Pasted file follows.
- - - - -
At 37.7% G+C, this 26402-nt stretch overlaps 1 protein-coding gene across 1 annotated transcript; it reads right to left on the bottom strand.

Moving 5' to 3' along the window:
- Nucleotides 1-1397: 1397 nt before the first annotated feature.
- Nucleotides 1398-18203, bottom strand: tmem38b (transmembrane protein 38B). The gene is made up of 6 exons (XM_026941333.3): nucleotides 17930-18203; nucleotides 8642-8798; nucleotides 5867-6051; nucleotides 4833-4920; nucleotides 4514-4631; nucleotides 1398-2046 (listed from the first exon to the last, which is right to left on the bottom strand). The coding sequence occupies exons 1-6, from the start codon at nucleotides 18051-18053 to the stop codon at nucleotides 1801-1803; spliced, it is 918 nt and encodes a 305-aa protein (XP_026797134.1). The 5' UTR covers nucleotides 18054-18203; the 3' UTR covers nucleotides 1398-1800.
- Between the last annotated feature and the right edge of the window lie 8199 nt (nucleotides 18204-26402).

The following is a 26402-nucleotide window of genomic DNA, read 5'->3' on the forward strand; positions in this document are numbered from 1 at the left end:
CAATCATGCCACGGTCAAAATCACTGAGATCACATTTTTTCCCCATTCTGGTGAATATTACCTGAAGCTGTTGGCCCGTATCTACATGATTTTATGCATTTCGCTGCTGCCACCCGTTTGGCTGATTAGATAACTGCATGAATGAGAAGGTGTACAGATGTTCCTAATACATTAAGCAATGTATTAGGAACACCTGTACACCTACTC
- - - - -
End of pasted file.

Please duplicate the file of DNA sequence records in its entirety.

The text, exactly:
At 37.7% G+C, this 26402-nt stretch overlaps 1 protein-coding gene across 1 annotated transcript; it reads right to left on the bottom strand.

Moving 5' to 3' along the window:
- Nucleotides 1-1397: 1397 nt before the first annotated feature.
- Nucleotides 1398-18203, bottom strand: tmem38b (transmembrane protein 38B). The gene is made up of 6 exons (XM_026941333.3): nucleotides 17930-18203; nucleotides 8642-8798; nucleotides 5867-6051; nucleotides 4833-4920; nucleotides 4514-4631; nucleotides 1398-2046 (listed from the first exon to the last, which is right to left on the bottom strand). The coding sequence occupies exons 1-6, from the start codon at nucleotides 18051-18053 to the stop codon at nucleotides 1801-1803; spliced, it is 918 nt and encodes a 305-aa protein (XP_026797134.1). The 5' UTR covers nucleotides 18054-18203; the 3' UTR covers nucleotides 1398-1800.
- Between the last annotated feature and the right edge of the window lie 8199 nt (nucleotides 18204-26402).

The following is a 26402-nucleotide window of genomic DNA, read 5'->3' on the forward strand; positions in this document are numbered from 1 at the left end:
CAATCATGCCACGGTCAAAATCACTGAGATCACATTTTTTCCCCATTCTGGTGAATATTACCTGAAGCTGTTGGCCCGTATCTACATGATTTTATGCATTTCGCTGCTGCCACCCGTTTGGCTGATTAGATAACTGCATGAATGAGAAGGTGTACAGATGTTCCTAATACATTAAGCAATGTATTAGGAACACCTGTACACCTACTC